the direction, as Mr. Haber points out here, of trying to anticipate or trying
to direct the uses in logical patterns, at least as logical as these things can
be.
On the other hand, don't forget that historically where there has been an
agricultural use of water, and when an industrial use is substituted, we
don't change perhaps the quantity of water required. It is put to a different
use. You say that you have displaced the agricultural use by an industrial
use. By and large, those are voluntary changes on the part of the individuals
and not by any directives along the line. The farmer who sells his property
for industrial development, and there is water available, that is part of the
sale. There is no problem with that farmer. You don't buy it from a farmer
who doesn't want to sell. We find that every day in our business. If the
farmer wants to stay there, he stays. No matter what you offer him, he
isn't interested. At least today there are still sufficient alternates along
the line where you can pick up some farmer who is willing to sell.
It doesn't appear that we have any serious conflict along that line with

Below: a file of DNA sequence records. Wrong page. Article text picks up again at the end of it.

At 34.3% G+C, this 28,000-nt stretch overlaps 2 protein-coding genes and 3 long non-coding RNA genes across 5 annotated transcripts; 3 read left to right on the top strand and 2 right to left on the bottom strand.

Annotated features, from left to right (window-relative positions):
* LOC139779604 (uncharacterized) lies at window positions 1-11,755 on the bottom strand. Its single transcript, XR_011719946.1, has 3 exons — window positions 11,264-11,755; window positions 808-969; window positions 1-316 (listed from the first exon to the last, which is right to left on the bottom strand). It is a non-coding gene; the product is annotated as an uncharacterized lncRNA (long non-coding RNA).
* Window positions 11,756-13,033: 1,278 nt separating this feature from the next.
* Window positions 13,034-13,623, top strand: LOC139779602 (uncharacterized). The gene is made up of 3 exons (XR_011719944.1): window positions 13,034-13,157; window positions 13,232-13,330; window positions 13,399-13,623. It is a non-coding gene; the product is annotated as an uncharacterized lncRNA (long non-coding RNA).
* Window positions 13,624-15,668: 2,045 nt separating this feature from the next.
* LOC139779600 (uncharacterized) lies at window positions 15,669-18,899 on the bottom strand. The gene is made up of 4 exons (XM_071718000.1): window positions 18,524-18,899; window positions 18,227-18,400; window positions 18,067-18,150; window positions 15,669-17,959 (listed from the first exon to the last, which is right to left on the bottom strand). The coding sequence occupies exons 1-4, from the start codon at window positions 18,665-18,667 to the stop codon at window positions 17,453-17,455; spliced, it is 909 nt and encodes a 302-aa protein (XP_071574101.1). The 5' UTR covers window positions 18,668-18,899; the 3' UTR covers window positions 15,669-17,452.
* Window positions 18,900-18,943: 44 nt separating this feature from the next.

respect to water supply... As urban developments come in and the farmer
is displaced or irrigation-type uses are displaced, it seems to me you have







LEGISLATIVE ALTERNATIVES


substitution. Certainly the consumption per acre is increased as urban
and municipal type supplies come in. There again, if you know what the
future potential supply amounts to, you can plan...what that requirement
would be and how to go about it on a long-term basis. It seems to me that
our aim, legislative and in many other ways, is to direct our attention...
to the fundamental information about what we are dealing with and what
that amounts to now and in the-future.





DISCUSSION: Alternative legislation short of western appropriation or
water-planning legislation.


MR. MARQUIS: You asked me first to summarize some of the possible
alternatives which had previously been set out in the law review article*
which two of my associates and I prepared.
Perhaps I should start out with the safe caveat which wLs included in
that article, namely, that in suggesting them we were not indicating advo-
cacy of any of them or the thought that any of them would/be any definite
answer. We were at the time merely trying to point out at there were
possible middle-ground solutions and that there was a middle ground that
should be explored.
With that, the alternatives specifically were these: first, and certainly
it was not original with us, it was lifted from the Restatement of Torts, that
the reasonable use, riparian rights doctrine could be carried considerably
further than it has been, namely, that the riparian right should be consid-